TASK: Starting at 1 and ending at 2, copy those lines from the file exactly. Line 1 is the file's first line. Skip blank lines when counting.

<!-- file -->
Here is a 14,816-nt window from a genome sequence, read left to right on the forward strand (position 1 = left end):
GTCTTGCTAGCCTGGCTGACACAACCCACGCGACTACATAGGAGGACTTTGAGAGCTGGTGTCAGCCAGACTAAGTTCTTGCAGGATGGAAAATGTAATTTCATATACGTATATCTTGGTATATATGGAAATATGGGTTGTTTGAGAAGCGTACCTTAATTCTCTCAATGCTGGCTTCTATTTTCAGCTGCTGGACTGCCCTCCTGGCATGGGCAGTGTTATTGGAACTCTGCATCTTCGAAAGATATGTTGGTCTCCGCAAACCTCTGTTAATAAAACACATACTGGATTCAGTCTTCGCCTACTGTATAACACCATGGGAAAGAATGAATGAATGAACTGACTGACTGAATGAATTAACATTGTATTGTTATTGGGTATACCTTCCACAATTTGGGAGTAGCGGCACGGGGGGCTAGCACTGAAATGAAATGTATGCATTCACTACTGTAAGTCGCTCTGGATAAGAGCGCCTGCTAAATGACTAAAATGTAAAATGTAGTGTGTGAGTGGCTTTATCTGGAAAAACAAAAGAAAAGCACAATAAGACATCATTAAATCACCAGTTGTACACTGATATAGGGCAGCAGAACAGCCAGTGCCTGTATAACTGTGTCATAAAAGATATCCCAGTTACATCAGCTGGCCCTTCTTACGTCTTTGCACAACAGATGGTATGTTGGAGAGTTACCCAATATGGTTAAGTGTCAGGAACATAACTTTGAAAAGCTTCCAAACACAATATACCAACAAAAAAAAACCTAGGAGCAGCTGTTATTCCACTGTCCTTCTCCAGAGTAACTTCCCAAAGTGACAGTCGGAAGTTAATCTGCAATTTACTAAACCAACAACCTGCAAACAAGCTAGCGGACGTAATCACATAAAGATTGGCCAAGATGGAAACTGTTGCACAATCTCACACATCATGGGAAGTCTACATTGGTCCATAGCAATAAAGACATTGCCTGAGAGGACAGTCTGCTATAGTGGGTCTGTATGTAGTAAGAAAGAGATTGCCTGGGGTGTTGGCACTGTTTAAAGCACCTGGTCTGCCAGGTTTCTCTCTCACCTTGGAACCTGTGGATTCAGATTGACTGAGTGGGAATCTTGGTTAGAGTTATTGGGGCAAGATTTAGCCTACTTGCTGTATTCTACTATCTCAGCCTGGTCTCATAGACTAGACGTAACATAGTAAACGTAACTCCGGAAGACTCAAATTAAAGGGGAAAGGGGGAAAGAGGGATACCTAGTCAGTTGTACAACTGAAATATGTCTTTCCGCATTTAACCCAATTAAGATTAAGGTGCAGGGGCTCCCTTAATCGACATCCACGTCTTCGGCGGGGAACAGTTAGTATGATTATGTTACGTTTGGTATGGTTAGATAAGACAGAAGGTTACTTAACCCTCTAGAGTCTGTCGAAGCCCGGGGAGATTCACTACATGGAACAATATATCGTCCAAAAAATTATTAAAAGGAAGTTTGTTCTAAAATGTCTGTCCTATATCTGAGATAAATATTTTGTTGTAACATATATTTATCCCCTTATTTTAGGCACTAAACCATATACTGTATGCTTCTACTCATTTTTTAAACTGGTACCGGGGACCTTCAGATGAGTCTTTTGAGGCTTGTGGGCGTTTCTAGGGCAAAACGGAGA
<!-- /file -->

Here is a 14,816-nt window from a genome sequence, read left to right on the forward strand (position 1 = left end):
GTCTTGCTAGCCTGGCTGACACAACCCACGCGACTACATAGGAGGACTTTGAGAGCTGGTGTCAGCCAGACTAAGTTCTTGCAGGATGGAAAATGTAATTTCATATACGTATATCTTGGTATATATGGAAATATGGGTTGTTTGAGAAGCGTACCTTAATTCTCTCAATGCTGGCTTCTATTTTCAGCTGCTGGACTGCCCTCCTGGCATGGGCAGTGTTATTGGAACTCTGCATCTTCGAAAGATATGTTGGTCTCCGCAAACCTCTGTTAATAAAACACATACTGGATTCAGTCTTCGCCTACTGTATAACACCATGGGAAAGAATGAATGAATGAACTGACTGACTGAATGAATTAACATTGTATTGTTATTGGGTATACCTTCCACAATTTGGGAGTAGCGGCACGGGGGGCTAGCACTGAAATGAAATGTATGCATTCACTACTGTAAGTCGCTCTGGATAAGAGCGCCTGCTAAATGACTAAAATGTAAAATGTAGTGTGTGAGTGGCTTTATCTGGAAAAACAAAAGAAAAGCACAATAAGACATCATTAAATCACCAGTTGTACACTGATATAGGGCAGCAGAACAGCCAGTGCCTGTATAACTGTGTCATAAAAGATATCCCAGTTACATCAGCTGGCCCTTCTTACGTCTTTGCACAACAGATGGTATGTTGGAGAGTTACCCAATATGGTTAAGTGTCAGGAACATAACTTTGAAAAGCTTCCAAACACAATATACCAACAAAAAAAAACCTAGGAGCAGCTGTTATTCCACTGTCCTTCTCCAGAGTAACTTCCCAAAGTGACAGTCGGAAGTTAATCTGCAATTTACTAAACCAACAACCTGCAAACAAGCTAGCGGACGTAATCACATAAAGATTGGCCAAGATGGAAACTGTTGCACAATCTCACACATCATGGGAAGTCTACATTGGTCCATAGCAATAAAGACATTGCCTGAGAGGACAGTCTGCTATAGTGGGTCTGTATGTAGTAAGAAAGAGATTGCCTGGGGTGTTGGCACTGTTTAAAGCACCTGGTCTGCCAGGTTTCTCTCTCACCTTGGAACCTGTGGATTCAGATTGACTGAGTGGGAATCTTGGTTAGAGTTATTGGGGCAAGATTTAGCCTACTTGCTGTATTCTACTATCTCAGCCTGGTCTCATAGACTAGACGTAACATAGTAAACGTAACTCCGGAAGACTCAAATTAAAGGGGAAAGGGGGAAAGAGGGATACCTAGTCAGTTGTACAACTGAAATATGTCTTTCCGCATTTAACCCAATTAAGATTAAGGTGCAGGGGCTCCCTTAATCGACATCCACGTCTTCGGCGGGGAACAGTTAGTATGATTATGTTACGTTTGGTATGGTTAGATAAGACAGAAGGTTACTTAACCCTCTAGAGTCTGTCGAAGCCCGGGGAGATTCACTACATGGAACAATATATCGTCCAAAAAATTATTAAAAGGAAGTTTGTTCTAAAATGTCTGTCCTATATCTGAGATAAATATTTTGTTGTAACATATATTTATCCCCTTATTTTAGGCACTAAACCATATACTGTATGCTTCTACTCATTTTTTAAACTGGTACCGGGGACCTTCAGATGAGTCTTTTGAGGCTTGTGGGCGTTTCTAGGGCAAAACGGAGA